A General History and Collection of Voyages and Travels — Volume 15 eBook

Robert Kerr (writer)
This eBook from the Gutenberg Project consists of approximately 762 pages of information about A General History and Collection of Voyages and Travels — Volume 15.

As all nations who are acquainted with the method of communicating their ideas by characters, (which represent the sound that conveys the idea,) have some particular method of managing, or pronouncing, the sounds represented by such characters, this forms a very essential article in the constitution of the language of any particular nation, and must, therefore, be understood before we can make any progress in learning, or be able to converse in it.  But as this is very complex and tedious to a beginner, by reason of the great variety of powers the characters, or letters, are endued with under different circumstances, it would seem necessary, at least in languages which have never before appeared in writing, to lessen the number of these varieties, by restraining the different sounds, and always representing the same simple ones by the same character; and this is no less necessary in the English than any other language, as this variety of powers is very frequent, and without being taken notice of in the following Vocabulary, might render it entirely unintelligible.  As the vowels are the regulations of all sounds, it is these only that need be noticed, and the powers allotted to each of these in the Vocabulary is subjoined.

A in the English language is used to represent two different simple sounds, as in the word Arabia, where the first and last have a different power from the second.  In the Vocabulary this letter must always have the power, or be pronounced like the first and last in Arabia.  The other power, or sound, of the second a, is always represented in the Vocabulary by a and i, printed in Italics thus, ai.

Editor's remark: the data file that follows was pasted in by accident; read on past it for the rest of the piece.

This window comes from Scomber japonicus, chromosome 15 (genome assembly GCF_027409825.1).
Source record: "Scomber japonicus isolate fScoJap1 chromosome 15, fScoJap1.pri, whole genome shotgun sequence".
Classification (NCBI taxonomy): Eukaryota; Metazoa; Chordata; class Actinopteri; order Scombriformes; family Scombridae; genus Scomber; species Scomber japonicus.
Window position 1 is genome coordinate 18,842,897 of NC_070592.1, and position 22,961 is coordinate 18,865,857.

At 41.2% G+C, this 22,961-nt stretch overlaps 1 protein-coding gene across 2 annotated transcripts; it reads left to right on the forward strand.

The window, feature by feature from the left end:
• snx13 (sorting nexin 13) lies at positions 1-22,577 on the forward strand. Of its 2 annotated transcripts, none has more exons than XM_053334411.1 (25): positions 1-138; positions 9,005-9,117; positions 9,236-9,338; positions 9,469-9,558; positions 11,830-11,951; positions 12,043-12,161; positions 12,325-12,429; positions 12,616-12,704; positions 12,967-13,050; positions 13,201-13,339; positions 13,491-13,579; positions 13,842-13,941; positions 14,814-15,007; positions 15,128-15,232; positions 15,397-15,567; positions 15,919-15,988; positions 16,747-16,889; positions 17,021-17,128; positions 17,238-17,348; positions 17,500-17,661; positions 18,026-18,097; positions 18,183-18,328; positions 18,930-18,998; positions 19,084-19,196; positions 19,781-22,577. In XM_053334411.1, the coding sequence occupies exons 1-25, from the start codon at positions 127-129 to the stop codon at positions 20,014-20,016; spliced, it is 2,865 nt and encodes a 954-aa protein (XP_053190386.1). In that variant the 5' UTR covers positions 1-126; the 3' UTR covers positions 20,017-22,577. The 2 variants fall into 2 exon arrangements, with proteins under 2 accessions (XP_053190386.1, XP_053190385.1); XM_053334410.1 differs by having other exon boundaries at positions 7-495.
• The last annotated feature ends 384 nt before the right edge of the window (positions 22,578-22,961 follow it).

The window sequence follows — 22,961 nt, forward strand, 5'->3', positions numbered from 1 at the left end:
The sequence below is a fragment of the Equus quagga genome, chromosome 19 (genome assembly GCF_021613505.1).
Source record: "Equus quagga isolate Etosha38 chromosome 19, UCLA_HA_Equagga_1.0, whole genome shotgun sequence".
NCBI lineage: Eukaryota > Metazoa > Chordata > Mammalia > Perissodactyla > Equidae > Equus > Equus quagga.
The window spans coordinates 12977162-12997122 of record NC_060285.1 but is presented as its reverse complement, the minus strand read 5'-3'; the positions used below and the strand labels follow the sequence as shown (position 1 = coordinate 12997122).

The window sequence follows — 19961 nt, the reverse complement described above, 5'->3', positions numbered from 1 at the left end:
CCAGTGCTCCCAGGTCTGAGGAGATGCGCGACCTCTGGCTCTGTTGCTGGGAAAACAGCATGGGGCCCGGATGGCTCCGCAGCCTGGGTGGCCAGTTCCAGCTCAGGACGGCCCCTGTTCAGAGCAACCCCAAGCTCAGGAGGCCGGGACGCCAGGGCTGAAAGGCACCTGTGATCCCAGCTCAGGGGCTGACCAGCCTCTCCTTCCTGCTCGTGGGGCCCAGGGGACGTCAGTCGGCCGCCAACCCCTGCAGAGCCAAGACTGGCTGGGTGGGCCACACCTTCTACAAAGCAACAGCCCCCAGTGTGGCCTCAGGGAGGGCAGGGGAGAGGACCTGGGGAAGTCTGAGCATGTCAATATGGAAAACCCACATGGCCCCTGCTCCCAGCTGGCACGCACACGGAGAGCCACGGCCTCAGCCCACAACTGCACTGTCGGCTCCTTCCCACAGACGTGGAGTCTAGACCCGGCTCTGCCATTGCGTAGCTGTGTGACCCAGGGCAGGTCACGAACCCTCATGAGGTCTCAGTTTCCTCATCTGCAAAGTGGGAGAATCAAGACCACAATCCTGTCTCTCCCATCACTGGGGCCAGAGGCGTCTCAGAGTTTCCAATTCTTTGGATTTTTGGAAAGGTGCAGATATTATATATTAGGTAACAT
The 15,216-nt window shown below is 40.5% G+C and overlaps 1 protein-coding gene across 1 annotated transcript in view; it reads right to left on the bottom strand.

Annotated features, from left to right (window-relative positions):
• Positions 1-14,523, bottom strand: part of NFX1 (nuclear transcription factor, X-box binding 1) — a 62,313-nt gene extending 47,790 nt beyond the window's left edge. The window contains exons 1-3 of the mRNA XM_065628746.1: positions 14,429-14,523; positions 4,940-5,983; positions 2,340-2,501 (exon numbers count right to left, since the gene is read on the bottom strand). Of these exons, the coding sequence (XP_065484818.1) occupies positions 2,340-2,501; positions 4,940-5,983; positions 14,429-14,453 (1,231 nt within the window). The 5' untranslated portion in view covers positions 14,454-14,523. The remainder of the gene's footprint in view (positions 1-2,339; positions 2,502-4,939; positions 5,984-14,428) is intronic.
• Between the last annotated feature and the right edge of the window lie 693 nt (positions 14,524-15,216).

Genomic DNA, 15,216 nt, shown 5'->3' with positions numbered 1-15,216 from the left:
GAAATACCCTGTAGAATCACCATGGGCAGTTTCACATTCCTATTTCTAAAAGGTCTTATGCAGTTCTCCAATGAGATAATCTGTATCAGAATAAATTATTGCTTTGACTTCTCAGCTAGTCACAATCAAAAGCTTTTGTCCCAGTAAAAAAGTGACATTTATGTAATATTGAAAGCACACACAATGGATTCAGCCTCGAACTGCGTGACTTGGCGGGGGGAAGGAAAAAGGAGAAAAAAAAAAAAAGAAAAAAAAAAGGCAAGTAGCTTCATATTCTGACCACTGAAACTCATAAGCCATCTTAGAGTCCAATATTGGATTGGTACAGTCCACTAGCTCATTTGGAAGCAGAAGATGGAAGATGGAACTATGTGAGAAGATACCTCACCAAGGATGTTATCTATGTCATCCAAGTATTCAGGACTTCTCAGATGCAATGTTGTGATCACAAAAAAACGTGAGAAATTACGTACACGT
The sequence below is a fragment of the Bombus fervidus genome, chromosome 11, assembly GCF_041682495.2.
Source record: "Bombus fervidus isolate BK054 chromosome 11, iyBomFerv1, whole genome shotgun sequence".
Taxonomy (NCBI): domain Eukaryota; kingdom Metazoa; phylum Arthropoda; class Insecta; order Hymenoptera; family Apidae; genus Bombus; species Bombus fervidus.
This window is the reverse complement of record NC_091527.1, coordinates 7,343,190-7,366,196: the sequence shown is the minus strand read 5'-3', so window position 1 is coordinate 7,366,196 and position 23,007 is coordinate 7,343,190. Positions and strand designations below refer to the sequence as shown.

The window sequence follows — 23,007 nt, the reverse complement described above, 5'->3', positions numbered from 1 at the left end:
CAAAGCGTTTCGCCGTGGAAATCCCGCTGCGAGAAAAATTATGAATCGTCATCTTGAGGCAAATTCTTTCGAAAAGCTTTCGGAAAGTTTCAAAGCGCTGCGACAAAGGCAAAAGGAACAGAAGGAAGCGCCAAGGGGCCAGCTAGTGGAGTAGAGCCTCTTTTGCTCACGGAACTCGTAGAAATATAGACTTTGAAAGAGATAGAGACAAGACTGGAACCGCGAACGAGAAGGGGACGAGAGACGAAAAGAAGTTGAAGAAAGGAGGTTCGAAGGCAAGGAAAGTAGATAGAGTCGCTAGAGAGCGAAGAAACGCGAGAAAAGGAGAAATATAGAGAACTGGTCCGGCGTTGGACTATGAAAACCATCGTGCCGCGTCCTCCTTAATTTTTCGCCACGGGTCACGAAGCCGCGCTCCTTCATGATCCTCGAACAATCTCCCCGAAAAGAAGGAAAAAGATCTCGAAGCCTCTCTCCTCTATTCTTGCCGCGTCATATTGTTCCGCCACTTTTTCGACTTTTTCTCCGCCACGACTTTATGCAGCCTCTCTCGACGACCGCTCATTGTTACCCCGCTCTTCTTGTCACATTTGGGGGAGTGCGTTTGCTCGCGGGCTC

E has likewise two powers, or it is used to represent two simple sounds, as in the words Eloquence, Bred, Led, &c. and it may be said to have a third power, as in the words Then, When, &c.  In the first case, this letter is only used at the beginning of words, and wherever it is met with in any other place in the words of the Vocabulary, it is used as in the second case:  But never as in the third example; for this power, or sound, is every where expressed by the a and i before-mentioned, printed in Italics.

I is used to express different simple sounds, as in the words Indolence, Iron, and Imitation.  In the Vocabulary it is never used as in the first case, but in the middle of words; it is never used as in the second example, for that sound is always represented by y, nor is it used as in the last case, that sound being always represented by two e’s, printed in Italics in this manner, ee.

O never alters in the pronunciation, i.e. in this Vocabulary, of a simple sound, but is often used in this manner, oo, and sounds as in Good, Stood, &c.

U alters, or is used to express different simple sounds, as in Unity, or Umbrage.  Here the letters e and u, printed in Italics eu are used to express its power as in the first example, and it always retains the second power, wherever it is met with.

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A General History and Collection of Voyages and Travels — Volume 15 from Project Gutenberg. Public domain.
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